New Protein Prevents HIV
From Getting Into Cells
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CHEVY CHASE, MARYLAND - Scientists have designed a protein called 5-Helix that can stop HIV from infecting human cells. The theory goes that if the virus can't get in to cells, it can't replicate and cause disease.
The protein works by binding to a region of the coat protein of HIV. Once 5-Helix is bound to the virus, HIV can't fuse with the membranes of the cells it's trying to infect.
Researchers say such 'entry inhibitors' represent a promising alternative line of attack against HIV. Currently used drugs target HIV at other points during its life cycle - after the virus has already infected the patient's cells.
Sometimes these drugs fail because the virus is mutating to form variants which escape treatment. Dr. Peter Kim at the Howard Hughes Medical Institute says, "Current therapy is working, but sexual transmission of virus that is resistant to treatment has been documented, making it important to continue to find new targets and therapies for stopping HIV."
Also at stake are the lives of HIV/AIDS patients living in countries where expensive AIDS drugs aren't readily available.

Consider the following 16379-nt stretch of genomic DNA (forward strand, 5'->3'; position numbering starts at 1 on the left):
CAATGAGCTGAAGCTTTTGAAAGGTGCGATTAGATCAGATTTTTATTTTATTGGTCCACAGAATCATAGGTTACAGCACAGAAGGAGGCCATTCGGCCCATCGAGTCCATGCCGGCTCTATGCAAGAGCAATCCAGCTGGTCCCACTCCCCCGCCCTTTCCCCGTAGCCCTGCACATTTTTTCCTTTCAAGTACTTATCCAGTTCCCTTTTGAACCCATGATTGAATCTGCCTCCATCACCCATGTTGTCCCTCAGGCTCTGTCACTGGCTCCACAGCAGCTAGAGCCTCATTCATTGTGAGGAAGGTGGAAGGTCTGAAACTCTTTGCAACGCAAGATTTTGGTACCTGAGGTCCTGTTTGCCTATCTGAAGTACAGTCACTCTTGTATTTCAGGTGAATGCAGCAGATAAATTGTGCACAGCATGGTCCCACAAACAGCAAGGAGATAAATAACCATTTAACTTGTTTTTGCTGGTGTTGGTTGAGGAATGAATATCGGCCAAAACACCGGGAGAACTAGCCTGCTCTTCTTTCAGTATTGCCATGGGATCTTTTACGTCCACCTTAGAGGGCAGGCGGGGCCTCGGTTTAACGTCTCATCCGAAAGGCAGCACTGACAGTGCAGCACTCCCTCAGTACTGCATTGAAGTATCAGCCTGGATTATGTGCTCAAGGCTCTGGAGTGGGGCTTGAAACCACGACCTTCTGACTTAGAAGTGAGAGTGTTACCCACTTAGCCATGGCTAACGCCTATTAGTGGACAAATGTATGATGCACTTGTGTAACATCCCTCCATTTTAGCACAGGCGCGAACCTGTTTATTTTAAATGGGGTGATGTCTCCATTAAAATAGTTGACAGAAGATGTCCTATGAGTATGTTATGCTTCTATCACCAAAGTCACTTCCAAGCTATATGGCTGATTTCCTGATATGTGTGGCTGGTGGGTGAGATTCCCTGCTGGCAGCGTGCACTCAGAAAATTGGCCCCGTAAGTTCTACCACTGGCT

Tailor-made to Attach
The 5-Helix protein was designed with the HIV coat protein in mind. Decades of research have been devoted to decoding the structure of the HIV coat protein - called gp41.
Two years ago, its architecture was described by Kim's lab. This protein plays a key role in allowing the virus membrane to fuse with the membrane of the cell it's attacking.
In its inactive form, gp41 lies just below the surface of the virus coat. As HIV prepares to enter a cell, it undergoes a change. A dormant protein region is propelled, harpoon-like, toward the host cell membrane, hooking the target for infection.
The researchers designed 5-Helix to bind to gp41 and prevent its harpoon attack.
Drug Applications
According to Kim's team, the designer protein is a good candidate to be used in a drug. It's very stable, so it's less likely to be degraded by the body's enzymes; can be made larger to avoid being eliminated by the kidneys; and can be modified so it can escape the body's immune response.
But before the researchers can develop a drug, they have to travel a long road of animal, and eventually human, trials.
Results from the 5-Helix study are published in the January 11 issue of ScienceExpress (an electronic publication of Science magazine highlighting papers from future issues).

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